Nassim Taleb, author of the risk-management best seller The Black Swan, emerged from a self-imposed media blackout to support Ron Paul's 2012 campaign for president, saying the iconoclastic Texas congressman is the only candidate offering the right remedies for the U.S. economy

I have no other solution. It's my duty as a citizen, as a person who lives here and as a taxpayer who doesn't want to be hoodwinked in the long run by bureaucrats, Taleb said Tuesday in an interview with CNBC, his first media appearance since 2010.

He said he backs Paul despite the candidate's long-shot chance at winning the Republican nomination and plans to take part in a fund-raiser for him.

I'm supporting him regardless of the chances, Taleb said of Paul. Whether he has 1 percent or 900 percent, I'm supporting him.

The former Wall Street trader who made a fortune anticipating the financial crises of 1987 and 2000 believes there are four looming threats to U.S. stability today -- fiscal deficits, the Federal Reserve's loose monetary policy, an overly militaristic foreign policy and bailouts of financial institutions.

Taleb said that while President Barack Obama and the major Republican candidates offer Novocain, or weak solutions, only Paul -- a physician -- has prescribed chemotherapy, or fundamental reforms that address the country's structural problems.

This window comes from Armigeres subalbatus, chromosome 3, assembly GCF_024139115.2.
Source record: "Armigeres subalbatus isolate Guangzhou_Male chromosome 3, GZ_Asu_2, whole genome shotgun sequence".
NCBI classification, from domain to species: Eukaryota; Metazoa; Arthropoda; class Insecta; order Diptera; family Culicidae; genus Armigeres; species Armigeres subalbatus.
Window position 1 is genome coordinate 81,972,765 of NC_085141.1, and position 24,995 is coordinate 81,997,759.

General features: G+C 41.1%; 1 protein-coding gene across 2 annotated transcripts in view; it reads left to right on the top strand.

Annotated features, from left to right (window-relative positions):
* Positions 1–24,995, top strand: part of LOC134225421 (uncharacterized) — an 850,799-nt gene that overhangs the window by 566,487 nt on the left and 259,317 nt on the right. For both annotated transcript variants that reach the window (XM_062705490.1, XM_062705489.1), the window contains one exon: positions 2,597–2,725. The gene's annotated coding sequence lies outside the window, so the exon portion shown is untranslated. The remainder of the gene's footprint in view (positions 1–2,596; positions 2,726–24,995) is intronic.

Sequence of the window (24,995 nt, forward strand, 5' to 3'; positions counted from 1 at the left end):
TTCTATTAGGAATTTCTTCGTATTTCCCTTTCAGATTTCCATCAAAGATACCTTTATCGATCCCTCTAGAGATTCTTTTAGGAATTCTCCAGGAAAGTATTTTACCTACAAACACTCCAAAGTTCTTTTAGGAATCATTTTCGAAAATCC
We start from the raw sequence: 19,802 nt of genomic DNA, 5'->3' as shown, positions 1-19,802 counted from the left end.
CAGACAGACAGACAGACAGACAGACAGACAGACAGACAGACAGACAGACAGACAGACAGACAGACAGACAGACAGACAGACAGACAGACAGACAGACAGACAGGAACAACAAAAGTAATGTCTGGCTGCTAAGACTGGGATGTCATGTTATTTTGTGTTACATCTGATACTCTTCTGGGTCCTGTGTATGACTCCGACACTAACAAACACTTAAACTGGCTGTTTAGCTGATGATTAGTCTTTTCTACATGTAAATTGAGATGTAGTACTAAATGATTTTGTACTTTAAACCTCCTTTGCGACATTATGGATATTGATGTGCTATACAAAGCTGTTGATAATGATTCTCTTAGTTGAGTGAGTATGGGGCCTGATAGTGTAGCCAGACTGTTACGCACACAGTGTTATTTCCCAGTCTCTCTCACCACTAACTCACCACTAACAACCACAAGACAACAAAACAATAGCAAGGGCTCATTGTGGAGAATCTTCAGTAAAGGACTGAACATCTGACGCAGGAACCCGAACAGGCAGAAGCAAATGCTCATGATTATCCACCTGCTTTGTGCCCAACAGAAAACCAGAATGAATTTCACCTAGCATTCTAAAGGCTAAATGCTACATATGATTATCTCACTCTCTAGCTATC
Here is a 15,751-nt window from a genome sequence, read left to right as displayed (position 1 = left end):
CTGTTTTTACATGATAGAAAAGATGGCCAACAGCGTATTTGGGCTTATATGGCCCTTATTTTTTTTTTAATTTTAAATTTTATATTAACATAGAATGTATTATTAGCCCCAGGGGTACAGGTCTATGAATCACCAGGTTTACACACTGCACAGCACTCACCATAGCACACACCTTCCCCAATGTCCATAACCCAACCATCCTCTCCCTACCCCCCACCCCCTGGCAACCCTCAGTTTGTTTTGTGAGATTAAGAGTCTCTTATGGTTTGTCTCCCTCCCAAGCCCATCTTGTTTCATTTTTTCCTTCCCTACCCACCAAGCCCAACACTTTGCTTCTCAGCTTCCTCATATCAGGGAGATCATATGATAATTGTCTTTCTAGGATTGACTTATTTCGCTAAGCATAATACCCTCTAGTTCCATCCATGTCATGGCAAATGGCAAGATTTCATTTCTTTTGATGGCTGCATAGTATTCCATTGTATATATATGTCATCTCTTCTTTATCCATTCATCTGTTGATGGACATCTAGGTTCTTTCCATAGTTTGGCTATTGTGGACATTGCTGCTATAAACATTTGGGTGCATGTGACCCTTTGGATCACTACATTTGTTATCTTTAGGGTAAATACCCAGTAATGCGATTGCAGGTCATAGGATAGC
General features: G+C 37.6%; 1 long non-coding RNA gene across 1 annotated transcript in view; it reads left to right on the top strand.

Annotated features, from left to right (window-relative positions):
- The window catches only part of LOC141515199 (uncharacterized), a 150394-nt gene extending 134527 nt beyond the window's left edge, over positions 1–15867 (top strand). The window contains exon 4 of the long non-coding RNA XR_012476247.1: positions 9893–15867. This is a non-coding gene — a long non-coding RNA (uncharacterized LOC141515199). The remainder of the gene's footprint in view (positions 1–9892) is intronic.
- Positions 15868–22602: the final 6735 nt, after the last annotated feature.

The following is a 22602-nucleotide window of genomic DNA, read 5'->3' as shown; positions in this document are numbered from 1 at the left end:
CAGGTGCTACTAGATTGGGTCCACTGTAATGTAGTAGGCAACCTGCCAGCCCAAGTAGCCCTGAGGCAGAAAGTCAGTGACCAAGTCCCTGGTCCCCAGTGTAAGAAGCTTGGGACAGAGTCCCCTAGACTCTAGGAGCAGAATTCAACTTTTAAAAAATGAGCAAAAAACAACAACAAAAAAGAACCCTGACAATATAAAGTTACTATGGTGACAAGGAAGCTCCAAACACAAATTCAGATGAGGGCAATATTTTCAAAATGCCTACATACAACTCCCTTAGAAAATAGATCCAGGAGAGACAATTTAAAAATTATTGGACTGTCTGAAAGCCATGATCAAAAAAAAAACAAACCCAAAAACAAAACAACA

Paul has vowed to cut $1 trillion in government spending in the first year of his presidency, led the charge to end the Federal Reserve System and expressed staunch opposition to immoral bailouts.

These positions differ from those of the Republican and Democratic establishment, which Taleb says have made the nation's problems worse.

Four years after the global financial crisis, financial institutions responsible for the crisis are still in business, the Fed still maintains its super-loose policy and public debt has ballooned, Taleb pointed out.

The U.S. economy, in other words, may have become more vulnerable to what the author calls black swan events that can wreak havoc once again.

You don't gamble with future generations' money and you don't gamble with hyperinflation, Taleb said.

The heterodox writer, who is Lebanese-American, said he shuns U.S. Treasurys and owns stocks and real estate instead to hedge against hyperinflation.

He also owns euros.

In spite of the bad press, they know the problems in Europe and here we're not aware of it, he told CNBC.

Europe has imposed austerity measures -- cutting public spending and raising taxes -- on heavily indebted countries such as Greece and Portugal, while Britain and Germany have done so voluntarily.

U.K. Prime Minister David Cameron has met Taleb several times. The two men are reportedly close and admire each another.

Nassim Taleb is probably the closest thing which Cameron has to a guru, Fraser Nelson, editor of conservative journal the Spectator, told the BBC.